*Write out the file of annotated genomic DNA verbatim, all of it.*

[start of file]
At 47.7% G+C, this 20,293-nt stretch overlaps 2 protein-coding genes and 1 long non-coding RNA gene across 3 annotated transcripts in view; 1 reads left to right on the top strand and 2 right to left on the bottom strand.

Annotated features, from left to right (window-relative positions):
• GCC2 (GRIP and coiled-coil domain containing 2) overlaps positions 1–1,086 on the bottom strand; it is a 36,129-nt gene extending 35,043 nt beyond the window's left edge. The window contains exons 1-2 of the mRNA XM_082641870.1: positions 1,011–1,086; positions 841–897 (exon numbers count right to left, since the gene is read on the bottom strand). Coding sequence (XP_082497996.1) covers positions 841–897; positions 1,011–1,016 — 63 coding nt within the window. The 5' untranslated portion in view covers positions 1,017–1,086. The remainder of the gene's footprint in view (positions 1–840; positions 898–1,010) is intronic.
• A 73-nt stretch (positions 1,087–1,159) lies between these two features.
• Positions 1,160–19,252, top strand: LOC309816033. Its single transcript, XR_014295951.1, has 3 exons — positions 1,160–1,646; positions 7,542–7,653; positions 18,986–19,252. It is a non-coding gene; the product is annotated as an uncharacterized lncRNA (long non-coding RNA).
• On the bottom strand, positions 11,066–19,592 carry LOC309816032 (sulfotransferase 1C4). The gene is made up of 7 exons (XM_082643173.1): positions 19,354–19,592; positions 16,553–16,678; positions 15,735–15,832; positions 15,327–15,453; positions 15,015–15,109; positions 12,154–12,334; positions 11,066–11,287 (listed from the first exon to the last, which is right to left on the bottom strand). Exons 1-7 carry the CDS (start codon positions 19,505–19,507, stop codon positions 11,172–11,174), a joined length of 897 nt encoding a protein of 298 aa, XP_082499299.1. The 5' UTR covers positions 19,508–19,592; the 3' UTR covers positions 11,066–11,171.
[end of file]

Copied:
At 47.7% G+C, this 20,293-nt stretch overlaps 2 protein-coding genes and 1 long non-coding RNA gene across 3 annotated transcripts in view; 1 reads left to right on the top strand and 2 right to left on the bottom strand.

Annotated features, from left to right (window-relative positions):
• GCC2 (GRIP and coiled-coil domain containing 2) overlaps positions 1–1,086 on the bottom strand; it is a 36,129-nt gene extending 35,043 nt beyond the window's left edge. The window contains exons 1-2 of the mRNA XM_082641870.1: positions 1,011–1,086; positions 841–897 (exon numbers count right to left, since the gene is read on the bottom strand). Coding sequence (XP_082497996.1) covers positions 841–897; positions 1,011–1,016 — 63 coding nt within the window. The 5' untranslated portion in view covers positions 1,017–1,086. The remainder of the gene's footprint in view (positions 1–840; positions 898–1,010) is intronic.
• A 73-nt stretch (positions 1,087–1,159) lies between these two features.
• Positions 1,160–19,252, top strand: LOC309816033. Its single transcript, XR_014295951.1, has 3 exons — positions 1,160–1,646; positions 7,542–7,653; positions 18,986–19,252. It is a non-coding gene; the product is annotated as an uncharacterized lncRNA (long non-coding RNA).
• On the bottom strand, positions 11,066–19,592 carry LOC309816032 (sulfotransferase 1C4). The gene is made up of 7 exons (XM_082643173.1): positions 19,354–19,592; positions 16,553–16,678; positions 15,735–15,832; positions 15,327–15,453; positions 15,015–15,109; positions 12,154–12,334; positions 11,066–11,287 (listed from the first exon to the last, which is right to left on the bottom strand). Exons 1-7 carry the CDS (start codon positions 19,505–19,507, stop codon positions 11,172–11,174), a joined length of 897 nt encoding a protein of 298 aa, XP_082499299.1. The 5' UTR covers positions 19,508–19,592; the 3' UTR covers positions 11,066–11,171.